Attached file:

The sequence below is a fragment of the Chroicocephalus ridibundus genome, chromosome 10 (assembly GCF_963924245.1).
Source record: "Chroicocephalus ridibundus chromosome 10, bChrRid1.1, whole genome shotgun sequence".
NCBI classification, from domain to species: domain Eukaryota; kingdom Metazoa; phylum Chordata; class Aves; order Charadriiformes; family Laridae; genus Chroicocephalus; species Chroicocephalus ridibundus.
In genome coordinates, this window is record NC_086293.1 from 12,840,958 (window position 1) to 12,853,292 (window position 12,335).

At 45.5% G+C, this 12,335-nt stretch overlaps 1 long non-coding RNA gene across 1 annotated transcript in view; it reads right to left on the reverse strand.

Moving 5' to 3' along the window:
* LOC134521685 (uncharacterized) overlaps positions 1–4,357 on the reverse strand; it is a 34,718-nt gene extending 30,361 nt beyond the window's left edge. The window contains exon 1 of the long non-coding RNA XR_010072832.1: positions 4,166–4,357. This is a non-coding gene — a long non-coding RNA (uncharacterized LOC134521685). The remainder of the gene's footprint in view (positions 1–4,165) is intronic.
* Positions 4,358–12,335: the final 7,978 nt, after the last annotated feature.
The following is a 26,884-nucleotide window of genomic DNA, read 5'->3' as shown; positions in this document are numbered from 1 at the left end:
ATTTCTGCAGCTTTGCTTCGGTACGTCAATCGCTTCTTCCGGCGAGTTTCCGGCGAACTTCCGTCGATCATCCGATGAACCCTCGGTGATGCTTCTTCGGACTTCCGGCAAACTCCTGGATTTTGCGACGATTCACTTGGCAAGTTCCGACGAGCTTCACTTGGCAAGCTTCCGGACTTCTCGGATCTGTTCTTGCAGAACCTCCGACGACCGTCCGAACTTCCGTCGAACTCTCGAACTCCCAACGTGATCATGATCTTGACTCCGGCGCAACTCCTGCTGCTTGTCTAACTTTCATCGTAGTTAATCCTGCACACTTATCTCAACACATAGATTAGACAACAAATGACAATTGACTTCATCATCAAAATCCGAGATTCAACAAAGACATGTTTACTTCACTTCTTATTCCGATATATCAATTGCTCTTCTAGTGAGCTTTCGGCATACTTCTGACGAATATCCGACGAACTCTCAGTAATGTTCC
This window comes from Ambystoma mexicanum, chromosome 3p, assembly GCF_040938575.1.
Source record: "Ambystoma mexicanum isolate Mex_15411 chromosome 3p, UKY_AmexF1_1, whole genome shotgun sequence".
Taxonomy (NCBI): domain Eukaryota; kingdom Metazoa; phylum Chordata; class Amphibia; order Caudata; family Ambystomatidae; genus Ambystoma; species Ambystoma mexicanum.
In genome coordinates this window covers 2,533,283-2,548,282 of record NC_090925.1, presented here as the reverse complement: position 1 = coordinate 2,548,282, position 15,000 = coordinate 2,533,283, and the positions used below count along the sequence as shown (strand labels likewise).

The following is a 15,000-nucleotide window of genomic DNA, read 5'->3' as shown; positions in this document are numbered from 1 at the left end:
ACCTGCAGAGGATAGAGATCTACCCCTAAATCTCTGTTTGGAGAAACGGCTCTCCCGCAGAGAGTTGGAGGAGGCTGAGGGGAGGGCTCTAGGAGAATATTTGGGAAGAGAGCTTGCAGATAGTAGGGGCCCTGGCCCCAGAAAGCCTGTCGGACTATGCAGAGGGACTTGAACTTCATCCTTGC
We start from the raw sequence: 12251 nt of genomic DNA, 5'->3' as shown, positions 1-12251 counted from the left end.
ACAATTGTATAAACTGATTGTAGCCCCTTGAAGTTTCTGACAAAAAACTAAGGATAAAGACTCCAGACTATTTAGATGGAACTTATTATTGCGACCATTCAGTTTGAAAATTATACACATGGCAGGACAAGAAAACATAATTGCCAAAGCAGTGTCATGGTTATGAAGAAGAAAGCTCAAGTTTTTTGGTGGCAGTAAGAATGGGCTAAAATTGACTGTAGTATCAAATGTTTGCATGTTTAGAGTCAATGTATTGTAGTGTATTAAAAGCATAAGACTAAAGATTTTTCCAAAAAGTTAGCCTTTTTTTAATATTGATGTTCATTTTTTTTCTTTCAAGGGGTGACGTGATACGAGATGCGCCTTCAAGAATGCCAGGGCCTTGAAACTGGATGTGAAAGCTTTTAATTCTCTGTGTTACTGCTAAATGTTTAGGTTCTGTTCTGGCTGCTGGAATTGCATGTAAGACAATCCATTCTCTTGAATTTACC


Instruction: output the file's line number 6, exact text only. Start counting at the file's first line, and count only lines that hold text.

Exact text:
Moving 5' to 3' along the window: